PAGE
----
In Re: Caesar C. Latimer, Debtor.kenneth L. Stainer, Appellee, v. Emily L. Latimer; the Unknown Heirs, Executors,administrators, Devisees, and Assigns of Maria L. Latimer,deceased; Julia Latimer Warren, Administratrix of Theestate of Maria L. Latimer, Deceased; Julia Latimer Warren,individually; Reta Latimer Wright; James Harold Latimer;charles Sylvester Latimer, Appellants, 918 F.2d 136 (10th Cir. 1990)Annotate this Case
Nov. 7, 1990
Caesar C. Latimer, Tulsa, Okl., for appellants.
David A. Carpenter, Tulsa, Okl., for appellee.
Before McKAY, McWILLIAMS and EBEL, Circuit Judges.
After examining the briefs and appellate record, this panel has determined unanimously that oral argument would not materially assist the determination of this appeal. See Fed. R. App. P. 34(a); 10th Cir.R. 34.1.9. The case is therefore ordered submitted without oral argument.
Defendants appeal from an order of the district court affirming the bankruptcy court's order avoiding all conveyances of real property by debtor Caesar C. Latimer and his wife Emily L. Latimer. We affirm.
The trustee, Kenneth L. Stainer, commenced an adversary action in the bankruptcy court to recover the real property the debtor had conveyed five months before filing his Chapter 7 bankruptcy petition to Mrs. Latimer, and which she subsequently conveyed in part to the other defendants. None of the defendants had submitted a claim against the bankruptcy estate. At a pretrial conference, the bankruptcy court denied defendants' oral demand for a jury trial. After trial, the bankruptcy court avoided all of the conveyances by debtor and Mrs. Latimer. Defendants appealed to this court, after the district court affirmed the bankruptcy court.
On appeal, defendants first argue that the debtor had standing to participate in this adversary proceeding. We agree with the district court's determination that debtor had no standing, due to his failure to move to intervene in this adversary action.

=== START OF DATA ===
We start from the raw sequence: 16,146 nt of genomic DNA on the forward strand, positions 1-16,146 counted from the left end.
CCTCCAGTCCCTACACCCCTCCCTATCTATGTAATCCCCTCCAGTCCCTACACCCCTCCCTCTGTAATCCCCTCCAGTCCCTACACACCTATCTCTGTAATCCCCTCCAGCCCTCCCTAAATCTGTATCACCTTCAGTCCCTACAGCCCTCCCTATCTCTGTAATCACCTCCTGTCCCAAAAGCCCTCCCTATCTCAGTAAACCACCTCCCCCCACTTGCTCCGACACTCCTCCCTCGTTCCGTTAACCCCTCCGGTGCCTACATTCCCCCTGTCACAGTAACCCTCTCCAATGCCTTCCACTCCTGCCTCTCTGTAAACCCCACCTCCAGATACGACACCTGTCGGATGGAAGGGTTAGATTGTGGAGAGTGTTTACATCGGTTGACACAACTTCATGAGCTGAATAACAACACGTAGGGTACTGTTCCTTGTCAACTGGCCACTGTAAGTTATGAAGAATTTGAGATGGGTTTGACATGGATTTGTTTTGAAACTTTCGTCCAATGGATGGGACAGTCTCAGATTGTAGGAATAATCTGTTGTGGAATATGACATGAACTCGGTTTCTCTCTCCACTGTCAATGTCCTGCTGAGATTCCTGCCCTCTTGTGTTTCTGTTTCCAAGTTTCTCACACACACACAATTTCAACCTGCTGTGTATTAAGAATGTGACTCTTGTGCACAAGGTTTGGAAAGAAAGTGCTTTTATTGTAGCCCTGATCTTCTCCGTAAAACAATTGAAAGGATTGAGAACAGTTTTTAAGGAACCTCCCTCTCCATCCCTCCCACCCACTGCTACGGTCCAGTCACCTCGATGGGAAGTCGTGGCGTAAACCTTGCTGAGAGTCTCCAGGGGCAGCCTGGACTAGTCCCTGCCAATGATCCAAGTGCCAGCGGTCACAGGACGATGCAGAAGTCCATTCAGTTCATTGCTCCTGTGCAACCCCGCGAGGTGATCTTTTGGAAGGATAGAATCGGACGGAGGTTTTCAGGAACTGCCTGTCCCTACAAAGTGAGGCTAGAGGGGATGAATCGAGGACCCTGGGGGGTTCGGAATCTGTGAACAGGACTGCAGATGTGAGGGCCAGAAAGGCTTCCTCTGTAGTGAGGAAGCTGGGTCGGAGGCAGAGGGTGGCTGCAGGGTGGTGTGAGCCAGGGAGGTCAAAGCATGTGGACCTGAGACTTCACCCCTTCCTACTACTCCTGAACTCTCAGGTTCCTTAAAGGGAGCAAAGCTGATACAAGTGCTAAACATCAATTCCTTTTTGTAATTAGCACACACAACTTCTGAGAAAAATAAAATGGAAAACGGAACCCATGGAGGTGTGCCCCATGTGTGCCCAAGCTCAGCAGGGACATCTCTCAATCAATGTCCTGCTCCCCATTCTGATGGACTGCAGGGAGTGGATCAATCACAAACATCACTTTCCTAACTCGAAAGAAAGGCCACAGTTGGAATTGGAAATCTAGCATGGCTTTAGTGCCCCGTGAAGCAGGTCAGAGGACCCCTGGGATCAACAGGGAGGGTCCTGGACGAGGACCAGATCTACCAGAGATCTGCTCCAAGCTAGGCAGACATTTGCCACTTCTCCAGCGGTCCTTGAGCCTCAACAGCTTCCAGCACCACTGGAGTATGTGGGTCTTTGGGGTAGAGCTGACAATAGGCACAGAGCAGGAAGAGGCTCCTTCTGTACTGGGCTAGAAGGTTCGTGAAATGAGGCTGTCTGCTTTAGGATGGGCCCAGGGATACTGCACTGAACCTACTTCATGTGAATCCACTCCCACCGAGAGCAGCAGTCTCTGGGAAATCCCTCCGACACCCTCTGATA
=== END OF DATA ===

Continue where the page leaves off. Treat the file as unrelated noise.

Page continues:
Defendants argue the bankruptcy court erred in ruling they were not entitled to a jury trial, because, they contend, they did not waive their right to a jury trial. After determining bankruptcy courts are without jurisdiction to conduct jury trials, the district court concluded defendants' failure to request a transfer to the district court after the bankruptcy court denied their request for a jury trial effectively waived their right to a jury trial.
The trustee first maintains the bankruptcy court properly denied the request for a jury trial because defendants made an oral rather than a written request for jury trial. We agree. A request must be in writing. Fed. R. Civ. P. 38(b); Bankr.R. 9015 (abrogated Mar. 30, 1987). Thus, defendants did not make a proper request for a jury trial.
Even if defendants had made a proper request, we accept the trustee's argument that defendants waived their right to a jury trial. In Granfinanciera, S.A. v. Nordberg, --- U.S. ----, 109 S. Ct. 2782, 106 L. Ed. 2d 26 (1989), the Court held that when a proper demand for a jury trial has been made, a person who had not submitted a claim against a bankruptcy estate has a seventh amendment right to a jury trial when sued by a trustee to recover alleged fraudulent conveyances of property. The Court, however, expressly declined to decide whether bankruptcy courts have authority to conduct jury trials in fraudulent conveyance actions. Id. 109 S. Ct. at 2802. In considering the issue, this court has recently held that bankruptcy courts may not hold jury trials. In re Kaiser Steel Corp., 911 F.2d 380, 389-92 (10th Cir. 1990).
In Kaiser Steel, the parties filed a request for a jury trial and a request to withdraw reference to the bankruptcy court in the adversary action to recover transferred assets. This court concluded that " [w]here the seventh amendment requires a jury trial to be held in bankruptcy, that trial must take place in the district court, sitting in its original jurisdiction in bankruptcy." Id. at 392. Accordingly, this court directed the district court to withdraw the reference and conduct a jury trial on the issues for which timely demand had been made. Id.
In the case at bar, defendants requested only a jury trial; they did not request transfer to the district court. Failure to make such a request was a waiver of the right to a jury trial. We hold that to avoid waiver, parties seeking a jury trial must combine their request for a jury trial with a request for transfer to the district court. Accordingly, the district court was not clearly erroneous in deciding the request for a jury trial without a request for transfer waived the right to a jury trial. See Bartmann v. Maverick Tube Corp., 853 F.2d 1540, 1543 (10th Cir. 1988).
Defendants also argue the district court erred in determining the conveyances were fraudulent and should be avoided. After reviewing the record on appeal, we conclude the bankruptcy court did not err in determining the conveyances were fraudulent.
The judgment of the United States District Court for the Northern District of Oklahoma is AFFIRMED.